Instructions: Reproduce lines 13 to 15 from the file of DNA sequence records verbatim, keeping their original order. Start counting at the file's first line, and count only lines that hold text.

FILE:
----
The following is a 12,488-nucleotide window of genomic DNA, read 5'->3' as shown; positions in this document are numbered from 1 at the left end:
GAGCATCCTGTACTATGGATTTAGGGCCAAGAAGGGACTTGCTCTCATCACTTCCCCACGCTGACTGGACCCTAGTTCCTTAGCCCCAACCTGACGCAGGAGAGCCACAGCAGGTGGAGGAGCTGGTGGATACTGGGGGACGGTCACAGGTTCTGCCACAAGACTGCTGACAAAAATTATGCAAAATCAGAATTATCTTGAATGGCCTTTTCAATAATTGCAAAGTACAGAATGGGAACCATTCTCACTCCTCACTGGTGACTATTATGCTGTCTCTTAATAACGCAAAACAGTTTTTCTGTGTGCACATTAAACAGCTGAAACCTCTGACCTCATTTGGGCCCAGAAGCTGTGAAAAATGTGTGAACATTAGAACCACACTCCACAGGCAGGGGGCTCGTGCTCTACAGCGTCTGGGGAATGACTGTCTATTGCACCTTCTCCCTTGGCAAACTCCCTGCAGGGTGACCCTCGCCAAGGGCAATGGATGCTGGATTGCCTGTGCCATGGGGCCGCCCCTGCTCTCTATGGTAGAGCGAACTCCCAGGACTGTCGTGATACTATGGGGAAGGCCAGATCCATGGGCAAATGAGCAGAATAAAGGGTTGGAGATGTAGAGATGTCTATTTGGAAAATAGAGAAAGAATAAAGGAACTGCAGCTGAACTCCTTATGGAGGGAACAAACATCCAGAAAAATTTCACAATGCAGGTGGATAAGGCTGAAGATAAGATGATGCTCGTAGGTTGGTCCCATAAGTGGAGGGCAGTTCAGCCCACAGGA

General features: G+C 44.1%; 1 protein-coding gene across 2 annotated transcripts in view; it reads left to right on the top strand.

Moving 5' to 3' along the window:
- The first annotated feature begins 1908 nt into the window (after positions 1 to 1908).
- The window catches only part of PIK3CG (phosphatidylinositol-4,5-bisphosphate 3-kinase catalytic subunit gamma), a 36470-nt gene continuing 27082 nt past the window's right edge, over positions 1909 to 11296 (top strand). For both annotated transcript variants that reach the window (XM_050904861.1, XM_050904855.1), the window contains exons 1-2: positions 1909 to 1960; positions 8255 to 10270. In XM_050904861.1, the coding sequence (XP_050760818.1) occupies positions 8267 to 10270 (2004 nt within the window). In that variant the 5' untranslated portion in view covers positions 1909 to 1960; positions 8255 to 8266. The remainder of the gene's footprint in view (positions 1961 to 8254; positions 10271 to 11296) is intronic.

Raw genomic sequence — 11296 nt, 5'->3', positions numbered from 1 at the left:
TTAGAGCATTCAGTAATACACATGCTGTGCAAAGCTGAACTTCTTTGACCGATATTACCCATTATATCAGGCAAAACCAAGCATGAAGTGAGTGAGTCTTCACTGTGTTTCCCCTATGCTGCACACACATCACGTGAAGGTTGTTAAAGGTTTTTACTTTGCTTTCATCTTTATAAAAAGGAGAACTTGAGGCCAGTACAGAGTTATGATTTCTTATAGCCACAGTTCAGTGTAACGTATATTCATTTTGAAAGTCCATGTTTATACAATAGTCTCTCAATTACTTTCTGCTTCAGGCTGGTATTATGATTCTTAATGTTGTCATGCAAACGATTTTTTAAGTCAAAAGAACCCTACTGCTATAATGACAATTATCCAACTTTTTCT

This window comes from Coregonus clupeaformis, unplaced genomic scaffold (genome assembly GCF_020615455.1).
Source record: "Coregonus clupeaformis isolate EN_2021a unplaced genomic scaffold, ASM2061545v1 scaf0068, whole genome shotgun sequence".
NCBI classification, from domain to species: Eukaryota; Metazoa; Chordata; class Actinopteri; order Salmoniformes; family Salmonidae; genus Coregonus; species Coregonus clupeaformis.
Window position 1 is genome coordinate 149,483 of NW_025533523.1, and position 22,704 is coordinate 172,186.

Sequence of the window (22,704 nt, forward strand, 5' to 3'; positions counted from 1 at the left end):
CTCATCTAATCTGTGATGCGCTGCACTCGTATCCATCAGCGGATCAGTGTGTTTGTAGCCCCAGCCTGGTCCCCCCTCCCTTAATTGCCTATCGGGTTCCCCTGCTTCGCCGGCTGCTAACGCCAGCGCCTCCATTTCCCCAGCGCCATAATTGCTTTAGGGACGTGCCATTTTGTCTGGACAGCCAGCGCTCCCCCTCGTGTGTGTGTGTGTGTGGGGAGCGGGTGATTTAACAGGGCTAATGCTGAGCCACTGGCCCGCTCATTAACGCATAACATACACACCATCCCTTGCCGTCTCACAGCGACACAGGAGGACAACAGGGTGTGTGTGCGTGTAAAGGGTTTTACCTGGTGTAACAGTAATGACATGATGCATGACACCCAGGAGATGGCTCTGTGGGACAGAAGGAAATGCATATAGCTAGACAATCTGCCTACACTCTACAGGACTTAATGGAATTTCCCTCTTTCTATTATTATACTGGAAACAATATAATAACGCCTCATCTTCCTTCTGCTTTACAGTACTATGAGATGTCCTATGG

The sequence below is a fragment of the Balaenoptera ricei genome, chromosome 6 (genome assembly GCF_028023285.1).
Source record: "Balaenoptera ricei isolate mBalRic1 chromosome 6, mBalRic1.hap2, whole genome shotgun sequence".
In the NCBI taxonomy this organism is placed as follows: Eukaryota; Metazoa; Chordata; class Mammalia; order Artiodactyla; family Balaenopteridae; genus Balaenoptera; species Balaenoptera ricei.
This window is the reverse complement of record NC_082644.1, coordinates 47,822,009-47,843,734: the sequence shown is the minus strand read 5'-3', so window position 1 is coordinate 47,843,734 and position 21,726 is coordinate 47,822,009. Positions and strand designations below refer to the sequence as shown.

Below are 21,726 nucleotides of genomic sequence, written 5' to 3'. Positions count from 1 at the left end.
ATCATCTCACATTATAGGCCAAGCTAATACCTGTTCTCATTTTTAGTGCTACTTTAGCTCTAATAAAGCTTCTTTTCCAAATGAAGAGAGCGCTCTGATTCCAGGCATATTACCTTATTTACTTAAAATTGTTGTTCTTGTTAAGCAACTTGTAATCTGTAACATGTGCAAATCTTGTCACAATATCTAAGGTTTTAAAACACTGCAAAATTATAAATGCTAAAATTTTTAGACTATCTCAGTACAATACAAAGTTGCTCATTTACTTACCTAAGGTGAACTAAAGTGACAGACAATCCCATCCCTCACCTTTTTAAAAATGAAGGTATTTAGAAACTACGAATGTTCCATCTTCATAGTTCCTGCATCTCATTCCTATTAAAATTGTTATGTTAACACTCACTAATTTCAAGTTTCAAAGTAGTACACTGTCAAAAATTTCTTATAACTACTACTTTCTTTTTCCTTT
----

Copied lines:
Sequence of the window (22,704 nt, forward strand, 5' to 3'; positions counted from 1 at the left end):
CTCATCTAATCTGTGATGCGCTGCACTCGTATCCATCAGCGGATCAGTGTGTTTGTAGCCCCAGCCTGGTCCCCCCTCCCTTAATTGCCTATCGGGTTCCCCTGCTTCGCCGGCTGCTAACGCCAGCGCCTCCATTTCCCCAGCGCCATAATTGCTTTAGGGACGTGCCATTTTGTCTGGACAGCCAGCGCTCCCCCTCGTGTGTGTGTGTGTGTGGGGAGCGGGTGATTTAACAGGGCTAATGCTGAGCCACTGGCCCGCTCATTAACGCATAACATACACACCATCCCTTGCCGTCTCACAGCGACACAGGAGGACAACAGGGTGTGTGTGCGTGTAAAGGGTTTTACCTGGTGTAACAGTAATGACATGATGCATGACACCCAGGAGATGGCTCTGTGGGACAGAAGGAAATGCATATAGCTAGACAATCTGCCTACACTCTACAGGACTTAATGGAATTTCCCTCTTTCTATTATTATACTGGAAACAATATAATAACGCCTCATCTTCCTTCTGCTTTACAGTACTATGAGATGTCCTATGG

The sequence below is a fragment of the Balaenoptera ricei genome, chromosome 6 (genome assembly GCF_028023285.1).